Questions raised about AT&T help in ‘Idol’ voting

Some fans of "American Idol" runner-up Adam Lambert think their favorite singer may have been robbed of the "Idol" crown by Arkansas employees of AT&T, a major sponsor of the talent competition.

Since the final count is a secret, there is no way to know if text-message votes cast at two AT&T-sponsored parties in “Idol” winner Kris Allen’s home state of Arkansas made a difference in the outcome. Lambert and Allen — who are good friends and share the same publicist — are not talking about this. “This is an AT&T matter — no comment,” publicist Roger Widynowski said. The controversy is an embarrassment for AT&T, although there is no evidence it was part of an anti-Lambert corporate conspiracy. Blog: Did ‘Textgate’ make a difference The Arkansas Democrat-Gazette — a Little Rock, Arkansas newspaper — reported that local AT&T representatives helped Allen fans each cast 10 or more text-message votes at one time through “power texts.” “American Idol” rules say votes made through “technical enhancements” could be thrown out, if detected.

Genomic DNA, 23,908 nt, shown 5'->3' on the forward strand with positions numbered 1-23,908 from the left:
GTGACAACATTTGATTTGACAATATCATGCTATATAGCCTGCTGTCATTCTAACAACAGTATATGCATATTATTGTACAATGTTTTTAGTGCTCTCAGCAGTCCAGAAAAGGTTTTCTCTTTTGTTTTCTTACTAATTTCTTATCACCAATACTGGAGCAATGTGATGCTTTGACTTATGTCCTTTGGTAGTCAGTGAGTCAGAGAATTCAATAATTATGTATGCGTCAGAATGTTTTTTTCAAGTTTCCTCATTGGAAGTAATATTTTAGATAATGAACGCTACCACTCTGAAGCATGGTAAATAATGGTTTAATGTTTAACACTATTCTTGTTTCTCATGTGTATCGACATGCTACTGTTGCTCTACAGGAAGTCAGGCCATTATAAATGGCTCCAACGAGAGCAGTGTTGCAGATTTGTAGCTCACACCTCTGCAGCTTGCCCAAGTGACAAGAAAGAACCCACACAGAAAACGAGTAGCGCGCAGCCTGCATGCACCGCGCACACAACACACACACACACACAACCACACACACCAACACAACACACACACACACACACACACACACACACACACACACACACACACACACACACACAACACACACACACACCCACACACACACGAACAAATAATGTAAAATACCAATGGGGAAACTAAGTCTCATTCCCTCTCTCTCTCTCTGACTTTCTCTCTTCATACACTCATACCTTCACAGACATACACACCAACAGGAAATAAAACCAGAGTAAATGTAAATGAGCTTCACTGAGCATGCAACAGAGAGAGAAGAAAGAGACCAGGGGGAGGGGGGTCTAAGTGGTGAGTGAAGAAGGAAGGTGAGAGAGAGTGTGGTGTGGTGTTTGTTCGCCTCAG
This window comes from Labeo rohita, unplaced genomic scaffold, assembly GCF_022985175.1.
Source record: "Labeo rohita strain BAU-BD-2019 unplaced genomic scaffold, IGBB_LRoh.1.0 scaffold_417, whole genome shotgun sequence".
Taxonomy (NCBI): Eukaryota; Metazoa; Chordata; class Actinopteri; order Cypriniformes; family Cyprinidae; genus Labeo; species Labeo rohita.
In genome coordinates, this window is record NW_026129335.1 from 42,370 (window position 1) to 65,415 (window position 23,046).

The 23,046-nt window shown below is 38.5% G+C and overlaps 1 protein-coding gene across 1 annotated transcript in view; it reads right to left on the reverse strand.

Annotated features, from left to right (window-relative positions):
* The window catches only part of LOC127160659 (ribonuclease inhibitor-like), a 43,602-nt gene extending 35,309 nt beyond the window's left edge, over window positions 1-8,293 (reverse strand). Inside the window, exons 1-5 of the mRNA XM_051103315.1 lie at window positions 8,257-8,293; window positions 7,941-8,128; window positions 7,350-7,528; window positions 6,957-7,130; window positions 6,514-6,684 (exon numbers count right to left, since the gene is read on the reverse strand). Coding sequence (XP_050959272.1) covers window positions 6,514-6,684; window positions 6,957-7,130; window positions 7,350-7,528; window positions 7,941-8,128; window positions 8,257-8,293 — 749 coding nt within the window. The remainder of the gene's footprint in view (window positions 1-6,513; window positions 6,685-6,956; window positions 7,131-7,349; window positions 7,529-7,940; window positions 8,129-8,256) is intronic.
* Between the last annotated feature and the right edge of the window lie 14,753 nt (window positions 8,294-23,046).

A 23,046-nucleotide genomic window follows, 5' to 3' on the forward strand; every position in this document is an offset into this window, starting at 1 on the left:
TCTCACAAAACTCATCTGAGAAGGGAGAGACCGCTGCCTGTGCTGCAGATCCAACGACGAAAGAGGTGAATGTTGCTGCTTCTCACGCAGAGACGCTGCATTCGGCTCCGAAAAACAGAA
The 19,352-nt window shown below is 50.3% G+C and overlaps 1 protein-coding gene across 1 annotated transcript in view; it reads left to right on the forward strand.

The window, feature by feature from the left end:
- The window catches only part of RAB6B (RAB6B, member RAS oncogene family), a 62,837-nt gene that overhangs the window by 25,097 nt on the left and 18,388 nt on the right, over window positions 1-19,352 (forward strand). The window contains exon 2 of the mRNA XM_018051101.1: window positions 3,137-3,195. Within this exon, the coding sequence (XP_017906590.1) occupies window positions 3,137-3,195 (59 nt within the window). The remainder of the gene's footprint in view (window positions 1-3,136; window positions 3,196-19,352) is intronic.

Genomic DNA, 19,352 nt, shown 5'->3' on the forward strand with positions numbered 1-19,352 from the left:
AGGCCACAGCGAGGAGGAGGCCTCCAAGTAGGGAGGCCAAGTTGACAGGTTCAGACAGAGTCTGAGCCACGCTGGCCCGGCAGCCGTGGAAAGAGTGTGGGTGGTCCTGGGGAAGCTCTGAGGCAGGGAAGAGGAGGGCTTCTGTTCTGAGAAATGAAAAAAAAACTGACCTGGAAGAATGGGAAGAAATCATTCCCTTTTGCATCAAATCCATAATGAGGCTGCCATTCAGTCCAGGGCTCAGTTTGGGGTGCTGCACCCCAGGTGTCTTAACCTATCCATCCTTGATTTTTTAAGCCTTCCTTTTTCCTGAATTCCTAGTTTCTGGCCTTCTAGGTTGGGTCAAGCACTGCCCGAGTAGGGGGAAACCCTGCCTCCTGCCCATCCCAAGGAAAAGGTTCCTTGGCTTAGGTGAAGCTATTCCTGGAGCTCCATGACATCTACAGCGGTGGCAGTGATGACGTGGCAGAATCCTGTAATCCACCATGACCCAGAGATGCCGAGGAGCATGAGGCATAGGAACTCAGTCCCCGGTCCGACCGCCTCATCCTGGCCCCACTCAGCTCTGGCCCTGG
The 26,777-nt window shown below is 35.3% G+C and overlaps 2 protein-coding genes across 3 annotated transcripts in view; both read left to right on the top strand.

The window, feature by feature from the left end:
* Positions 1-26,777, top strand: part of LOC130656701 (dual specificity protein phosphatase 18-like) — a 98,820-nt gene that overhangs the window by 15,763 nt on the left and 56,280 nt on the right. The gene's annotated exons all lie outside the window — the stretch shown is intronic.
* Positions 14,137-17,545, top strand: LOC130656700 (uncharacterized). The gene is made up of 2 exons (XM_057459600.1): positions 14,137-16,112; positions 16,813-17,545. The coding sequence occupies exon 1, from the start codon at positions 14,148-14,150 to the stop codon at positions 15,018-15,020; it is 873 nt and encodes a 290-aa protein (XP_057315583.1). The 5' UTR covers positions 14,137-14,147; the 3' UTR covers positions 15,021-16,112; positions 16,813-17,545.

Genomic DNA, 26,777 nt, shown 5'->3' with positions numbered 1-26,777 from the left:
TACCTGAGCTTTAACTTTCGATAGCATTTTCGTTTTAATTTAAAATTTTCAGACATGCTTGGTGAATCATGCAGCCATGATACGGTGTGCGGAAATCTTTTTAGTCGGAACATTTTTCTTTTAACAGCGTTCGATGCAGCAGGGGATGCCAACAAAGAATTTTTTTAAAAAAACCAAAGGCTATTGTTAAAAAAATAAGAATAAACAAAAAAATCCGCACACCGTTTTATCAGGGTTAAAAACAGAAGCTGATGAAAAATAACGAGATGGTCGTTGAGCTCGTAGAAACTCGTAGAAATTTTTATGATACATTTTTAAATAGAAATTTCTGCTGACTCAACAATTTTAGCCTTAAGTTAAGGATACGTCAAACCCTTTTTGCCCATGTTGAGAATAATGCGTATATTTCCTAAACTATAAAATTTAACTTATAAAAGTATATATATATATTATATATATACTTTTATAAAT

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The votes in question were made over demonstration phones brought by AT&T reps to two local Allen watch parties in Arkansas on the night of the final performances, the newspaper reported. “Idol” watchers used text messages and phone calls to cast 100 million votes for either Allen or Lambert last week, an AT&T spokesman said. The spokesman said AT&T would issue a statement on the incident Wednesday. Fox Broadcasting has not responded to requests from CNN for comment.